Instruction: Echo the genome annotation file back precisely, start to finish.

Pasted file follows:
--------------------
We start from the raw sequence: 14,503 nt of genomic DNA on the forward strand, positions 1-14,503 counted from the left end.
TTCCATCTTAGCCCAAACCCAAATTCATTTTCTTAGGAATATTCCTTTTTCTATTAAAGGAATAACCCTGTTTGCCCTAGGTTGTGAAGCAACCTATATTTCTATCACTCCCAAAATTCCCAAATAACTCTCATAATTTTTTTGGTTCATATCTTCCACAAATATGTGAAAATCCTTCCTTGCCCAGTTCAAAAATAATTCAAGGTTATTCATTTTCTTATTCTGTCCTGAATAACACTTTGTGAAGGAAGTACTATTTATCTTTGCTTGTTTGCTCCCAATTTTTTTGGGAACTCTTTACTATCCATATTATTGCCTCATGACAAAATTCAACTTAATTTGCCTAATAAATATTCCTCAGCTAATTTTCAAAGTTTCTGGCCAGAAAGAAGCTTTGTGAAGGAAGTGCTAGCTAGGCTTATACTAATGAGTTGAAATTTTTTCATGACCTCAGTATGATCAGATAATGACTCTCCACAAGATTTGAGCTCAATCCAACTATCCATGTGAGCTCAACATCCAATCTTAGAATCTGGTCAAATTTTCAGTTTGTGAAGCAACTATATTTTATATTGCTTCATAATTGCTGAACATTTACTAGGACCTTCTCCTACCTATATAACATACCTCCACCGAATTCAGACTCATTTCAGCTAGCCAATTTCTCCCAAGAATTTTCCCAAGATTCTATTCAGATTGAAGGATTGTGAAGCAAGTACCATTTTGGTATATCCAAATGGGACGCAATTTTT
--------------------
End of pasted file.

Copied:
We start from the raw sequence: 14,503 nt of genomic DNA on the forward strand, positions 1-14,503 counted from the left end.
TTCCATCTTAGCCCAAACCCAAATTCATTTTCTTAGGAATATTCCTTTTTCTATTAAAGGAATAACCCTGTTTGCCCTAGGTTGTGAAGCAACCTATATTTCTATCACTCCCAAAATTCCCAAATAACTCTCATAATTTTTTTGGTTCATATCTTCCACAAATATGTGAAAATCCTTCCTTGCCCAGTTCAAAAATAATTCAAGGTTATTCATTTTCTTATTCTGTCCTGAATAACACTTTGTGAAGGAAGTACTATTTATCTTTGCTTGTTTGCTCCCAATTTTTTTGGGAACTCTTTACTATCCATATTATTGCCTCATGACAAAATTCAACTTAATTTGCCTAATAAATATTCCTCAGCTAATTTTCAAAGTTTCTGGCCAGAAAGAAGCTTTGTGAAGGAAGTGCTAGCTAGGCTTATACTAATGAGTTGAAATTTTTTCATGACCTCAGTATGATCAGATAATGACTCTCCACAAGATTTGAGCTCAATCCAACTATCCATGTGAGCTCAACATCCAATCTTAGAATCTGGTCAAATTTTCAGTTTGTGAAGCAACTATATTTTATATTGCTTCATAATTGCTGAACATTTACTAGGACCTTCTCCTACCTATATAACATACCTCCACCGAATTCAGACTCATTTCAGCTAGCCAATTTCTCCCAAGAATTTTCCCAAGATTCTATTCAGATTGAAGGATTGTGAAGCAAGTACCATTTTGGTATATCCAAATGGGACGCAATTTTT